I was poking around on Shopping.com the other day, doing some research for another blog post, and I came across something that made me think:

It’s Shopping.com’s header, with an exciting little vertical word above it that says “Advertisement”. Awesome right?

It’s understandable (I guess) that Shopping.com won’t be able to sell all the available adspace on their giant website. I mean, they have hundreds of thousands of pages to populate with targeted and meaningful advertisements right? It’s not out of the question that they would have some fall through the cracks, right?

Uh.. no. Wrong.

So you are never supposed to see the big empty space – it’s the default place-holder, which should always be covered up by an extremely useful ad. Well if there is one thing I know about website management, it’s that if you don’t ever plan on something getting used or seen on your site, it will anyway. The fact that it is a “default” should tell you that someone is going to see it.

We all know that a 404 Error page should be optimized for your site – users should never see the ugly browser default, but land on a well thought-out page that provides useful navigation and/or recommendations without interfering with their browsing experience. It’s really become a best practice to make sure that you take these otherwise lost opportunities and provide real value through those unfortunate pages.

But what about all the other parts of your site with dynamic, changing content? What about the ad container above your navigation?

How about one of the following:

  • Another ad with a high click-through: You probably shouldn’t charge the advertiser for the impressions, but what a great way to add value and increase the ROI for the advertiser without losing anything in the process!
  • Your own ad for another part of the site: Why not pit the ads you sell against advertising your own products, services or websites? Use the available space to showcase lesser known portions of your site, call attention to sales or other categories, etc.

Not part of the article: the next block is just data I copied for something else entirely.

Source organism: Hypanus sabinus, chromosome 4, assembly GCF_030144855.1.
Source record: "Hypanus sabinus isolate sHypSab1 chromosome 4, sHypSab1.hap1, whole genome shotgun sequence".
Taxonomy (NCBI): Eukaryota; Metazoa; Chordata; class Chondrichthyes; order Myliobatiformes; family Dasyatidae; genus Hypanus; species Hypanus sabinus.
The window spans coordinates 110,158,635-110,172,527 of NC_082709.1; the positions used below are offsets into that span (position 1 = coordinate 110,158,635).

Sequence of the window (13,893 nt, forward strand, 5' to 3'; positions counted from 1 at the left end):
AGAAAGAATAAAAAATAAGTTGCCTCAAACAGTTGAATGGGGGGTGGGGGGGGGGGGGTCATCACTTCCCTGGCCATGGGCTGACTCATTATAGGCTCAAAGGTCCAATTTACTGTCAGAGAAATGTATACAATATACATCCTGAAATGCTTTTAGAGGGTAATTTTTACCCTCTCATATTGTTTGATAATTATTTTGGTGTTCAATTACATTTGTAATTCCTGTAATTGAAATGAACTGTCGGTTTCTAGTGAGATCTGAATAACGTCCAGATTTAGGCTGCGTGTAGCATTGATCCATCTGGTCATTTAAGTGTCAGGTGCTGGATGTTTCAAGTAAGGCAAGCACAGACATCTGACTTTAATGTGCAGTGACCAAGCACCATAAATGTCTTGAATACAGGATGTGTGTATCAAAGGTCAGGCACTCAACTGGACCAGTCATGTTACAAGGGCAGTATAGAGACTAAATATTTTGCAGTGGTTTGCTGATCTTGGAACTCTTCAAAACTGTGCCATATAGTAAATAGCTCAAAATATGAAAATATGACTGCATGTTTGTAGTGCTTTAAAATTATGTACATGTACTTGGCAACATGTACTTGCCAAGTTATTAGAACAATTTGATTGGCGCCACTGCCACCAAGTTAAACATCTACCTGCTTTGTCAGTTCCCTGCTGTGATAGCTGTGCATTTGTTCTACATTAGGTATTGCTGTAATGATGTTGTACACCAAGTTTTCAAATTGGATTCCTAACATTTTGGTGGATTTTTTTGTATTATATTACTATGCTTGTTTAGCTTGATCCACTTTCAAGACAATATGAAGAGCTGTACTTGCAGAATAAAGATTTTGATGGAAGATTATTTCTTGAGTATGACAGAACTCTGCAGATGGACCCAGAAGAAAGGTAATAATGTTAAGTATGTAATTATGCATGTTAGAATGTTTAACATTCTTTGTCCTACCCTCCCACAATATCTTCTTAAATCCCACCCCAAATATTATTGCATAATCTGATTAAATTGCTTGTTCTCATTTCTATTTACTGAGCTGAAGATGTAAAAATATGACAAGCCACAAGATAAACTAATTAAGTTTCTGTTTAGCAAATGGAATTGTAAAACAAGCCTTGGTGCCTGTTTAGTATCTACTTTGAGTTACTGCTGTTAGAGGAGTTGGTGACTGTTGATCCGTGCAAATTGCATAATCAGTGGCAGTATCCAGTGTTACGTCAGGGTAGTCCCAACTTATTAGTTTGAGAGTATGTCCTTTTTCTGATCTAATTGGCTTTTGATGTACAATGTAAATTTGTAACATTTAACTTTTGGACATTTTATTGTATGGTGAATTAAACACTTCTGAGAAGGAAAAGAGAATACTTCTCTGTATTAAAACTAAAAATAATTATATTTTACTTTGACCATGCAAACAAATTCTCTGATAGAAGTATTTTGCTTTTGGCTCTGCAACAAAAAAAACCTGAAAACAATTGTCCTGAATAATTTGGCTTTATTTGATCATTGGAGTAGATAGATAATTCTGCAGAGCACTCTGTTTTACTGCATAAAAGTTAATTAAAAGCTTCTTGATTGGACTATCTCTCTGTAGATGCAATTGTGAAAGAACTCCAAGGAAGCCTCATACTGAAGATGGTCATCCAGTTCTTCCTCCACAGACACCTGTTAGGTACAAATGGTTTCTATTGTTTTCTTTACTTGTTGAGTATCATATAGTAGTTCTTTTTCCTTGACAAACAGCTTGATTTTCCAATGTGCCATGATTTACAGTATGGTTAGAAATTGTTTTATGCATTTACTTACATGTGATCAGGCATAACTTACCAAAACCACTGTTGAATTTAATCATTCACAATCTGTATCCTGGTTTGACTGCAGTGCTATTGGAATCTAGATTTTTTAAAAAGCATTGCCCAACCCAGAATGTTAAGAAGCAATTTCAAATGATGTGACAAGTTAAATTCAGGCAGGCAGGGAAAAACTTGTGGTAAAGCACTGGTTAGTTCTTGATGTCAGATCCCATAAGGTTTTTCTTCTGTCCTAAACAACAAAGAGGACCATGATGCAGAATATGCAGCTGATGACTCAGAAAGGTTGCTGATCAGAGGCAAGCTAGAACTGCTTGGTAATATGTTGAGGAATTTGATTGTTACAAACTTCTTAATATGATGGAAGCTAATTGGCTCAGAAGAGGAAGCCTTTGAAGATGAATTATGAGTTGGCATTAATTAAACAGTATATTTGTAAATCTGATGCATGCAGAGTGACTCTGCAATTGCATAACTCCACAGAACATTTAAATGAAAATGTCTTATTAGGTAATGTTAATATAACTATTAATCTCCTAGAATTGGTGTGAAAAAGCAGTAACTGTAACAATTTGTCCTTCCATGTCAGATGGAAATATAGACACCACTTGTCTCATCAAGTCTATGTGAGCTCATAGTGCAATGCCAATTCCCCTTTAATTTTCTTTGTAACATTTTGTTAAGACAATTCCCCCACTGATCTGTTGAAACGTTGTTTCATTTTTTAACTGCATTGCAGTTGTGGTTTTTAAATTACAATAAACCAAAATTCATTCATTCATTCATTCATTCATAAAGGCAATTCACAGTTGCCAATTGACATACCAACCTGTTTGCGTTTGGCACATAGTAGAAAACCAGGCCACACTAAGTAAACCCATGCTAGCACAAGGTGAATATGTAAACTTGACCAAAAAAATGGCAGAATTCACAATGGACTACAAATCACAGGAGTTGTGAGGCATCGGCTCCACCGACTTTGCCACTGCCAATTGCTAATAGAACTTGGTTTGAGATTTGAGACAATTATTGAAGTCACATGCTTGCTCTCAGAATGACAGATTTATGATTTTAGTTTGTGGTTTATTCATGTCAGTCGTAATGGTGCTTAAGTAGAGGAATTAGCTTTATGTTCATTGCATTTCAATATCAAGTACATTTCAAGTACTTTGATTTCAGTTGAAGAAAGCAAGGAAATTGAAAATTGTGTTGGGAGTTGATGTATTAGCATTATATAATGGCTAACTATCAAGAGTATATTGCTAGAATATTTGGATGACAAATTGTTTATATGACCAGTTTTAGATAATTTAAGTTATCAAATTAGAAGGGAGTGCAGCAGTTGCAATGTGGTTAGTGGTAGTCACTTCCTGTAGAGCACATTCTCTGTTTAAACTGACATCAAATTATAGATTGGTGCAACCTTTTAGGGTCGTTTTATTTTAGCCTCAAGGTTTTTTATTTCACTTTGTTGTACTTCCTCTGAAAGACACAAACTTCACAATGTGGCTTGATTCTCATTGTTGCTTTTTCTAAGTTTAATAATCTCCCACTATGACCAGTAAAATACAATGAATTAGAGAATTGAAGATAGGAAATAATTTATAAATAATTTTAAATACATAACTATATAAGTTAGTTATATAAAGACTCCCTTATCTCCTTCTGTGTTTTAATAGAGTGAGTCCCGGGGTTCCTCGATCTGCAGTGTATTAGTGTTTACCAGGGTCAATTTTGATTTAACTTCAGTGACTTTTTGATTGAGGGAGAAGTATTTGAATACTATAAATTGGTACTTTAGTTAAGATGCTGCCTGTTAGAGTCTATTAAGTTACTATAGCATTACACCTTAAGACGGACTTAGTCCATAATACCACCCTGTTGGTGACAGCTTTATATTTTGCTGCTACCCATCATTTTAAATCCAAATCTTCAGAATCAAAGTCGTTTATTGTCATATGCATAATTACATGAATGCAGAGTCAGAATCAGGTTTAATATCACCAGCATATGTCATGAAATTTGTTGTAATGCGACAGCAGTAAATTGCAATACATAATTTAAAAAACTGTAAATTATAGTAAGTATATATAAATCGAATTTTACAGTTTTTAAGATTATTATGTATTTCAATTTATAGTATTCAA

• Recommendations: Take some of that user data that we are all collecting and turn it around to make recommendations for customers.
  • Browsing History: Show the recent browsing history for the user.
  • Um.. Nothing. Your website is not the freeway, and those banners are not billboards. If you don’t have anything to display, you don’t have to leave the big white sign there. Take the space down if it is empty, it’s not hard to do.

Just off the top of my head, there are a few ideas that you could test to make better use of that space. And that’s just for this example. We all have those default sections of our websites.. We have recommendation boxes that don’t have enough data to show anything. We have targeted versions of landing pages that somehow find a browser that is not accounted for. We have blog comment areas with no comments. We have internal search results where there are no (or few) results to show.
That last one is a no-brainer. The user has already told you what they want. If you can’t deliver it, the least you can do is be smart about what you can deliver instead. Google’s got some help for you there.
That is basically it for my thought – make sure you are always optimizing for the worst-case-scenario. Make sure you keep those defaults looking good, because someone WILL be seeing them, and probably more often than you think.

One thought on “Managing the Defaults

  1. Hey Rick… good post. We know the old adage that ‘everything markets.’ I think that how we handle the ‘defaults’ in our business makes a material difference not only in our brand credibility but in our conversion efficiency. I like your comment about recommendations. It is a bit surprising to me that after 15+ years of consumer focused ecommerce that so few sites, other than Amazon, really do much with user specific recommendations on site.


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